The Gospel that we believe in is such a bright light. It gives joy, it gives warmth. It gives life. We rejoice in the message of Jesus Christ; we rejoice in our reconciliation with God. We are happy that we have the Gospel as a precious treasure. It makes our day.
But the term ‘the light of the Gospel’ also has a second meaning – just like the light of the sun has a second meaning. The light of the AN 2018
sun is not only the sun itself, but it is also the light that it shines that helps us see all Sermons
things as they are.
And that is what the Gospel is also doing for us. It helps us understand the world we live in. It gives us insight in who we are. It makes us enjoy our daily life more. Knowing God has made us new people who live a different life because we see the whole world in a different light.
God himself shone this light into our hearts, Paul writes. He shone into your heart. The minds of the unbelievers are blinded, but God went straight to our heart, to enlighten us.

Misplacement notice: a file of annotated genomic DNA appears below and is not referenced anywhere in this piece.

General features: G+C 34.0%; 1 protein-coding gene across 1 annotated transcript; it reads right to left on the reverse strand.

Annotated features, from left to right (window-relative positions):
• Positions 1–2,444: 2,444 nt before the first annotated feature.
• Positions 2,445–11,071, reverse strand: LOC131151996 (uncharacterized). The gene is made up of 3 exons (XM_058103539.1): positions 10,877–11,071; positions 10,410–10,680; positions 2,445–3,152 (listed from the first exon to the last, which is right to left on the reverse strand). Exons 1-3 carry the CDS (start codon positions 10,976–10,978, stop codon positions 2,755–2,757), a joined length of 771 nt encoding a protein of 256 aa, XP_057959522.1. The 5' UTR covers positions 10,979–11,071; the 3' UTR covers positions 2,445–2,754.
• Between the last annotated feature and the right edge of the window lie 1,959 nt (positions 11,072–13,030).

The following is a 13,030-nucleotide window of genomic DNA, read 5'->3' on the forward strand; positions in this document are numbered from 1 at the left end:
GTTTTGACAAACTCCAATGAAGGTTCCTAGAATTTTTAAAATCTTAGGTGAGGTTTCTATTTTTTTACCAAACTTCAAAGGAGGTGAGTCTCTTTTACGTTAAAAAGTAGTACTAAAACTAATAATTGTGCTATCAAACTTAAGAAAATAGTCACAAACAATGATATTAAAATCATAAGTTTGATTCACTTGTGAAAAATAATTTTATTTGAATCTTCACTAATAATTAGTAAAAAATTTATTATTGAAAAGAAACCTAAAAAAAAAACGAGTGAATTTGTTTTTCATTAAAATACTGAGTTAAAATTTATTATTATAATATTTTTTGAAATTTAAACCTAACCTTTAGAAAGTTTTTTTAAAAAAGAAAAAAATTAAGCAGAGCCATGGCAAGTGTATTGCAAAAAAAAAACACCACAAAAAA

The minds of those who do not follow Jesus Christ just cannot imagine how in the world we can believe and follow Jesus Christ. They joke about our faith; they joke about us.
But God has touched us in the heart of our existence. It does not mean we have it all worked out in our brain. How could we – our faith is about God who explodes our brains – or he would not be God.
But he did speak to us in the core of our being. We have received the Gospel light in our hearts, that is why we believe in him, and only slowly can we also work things out, to a very limited extent, with our mind.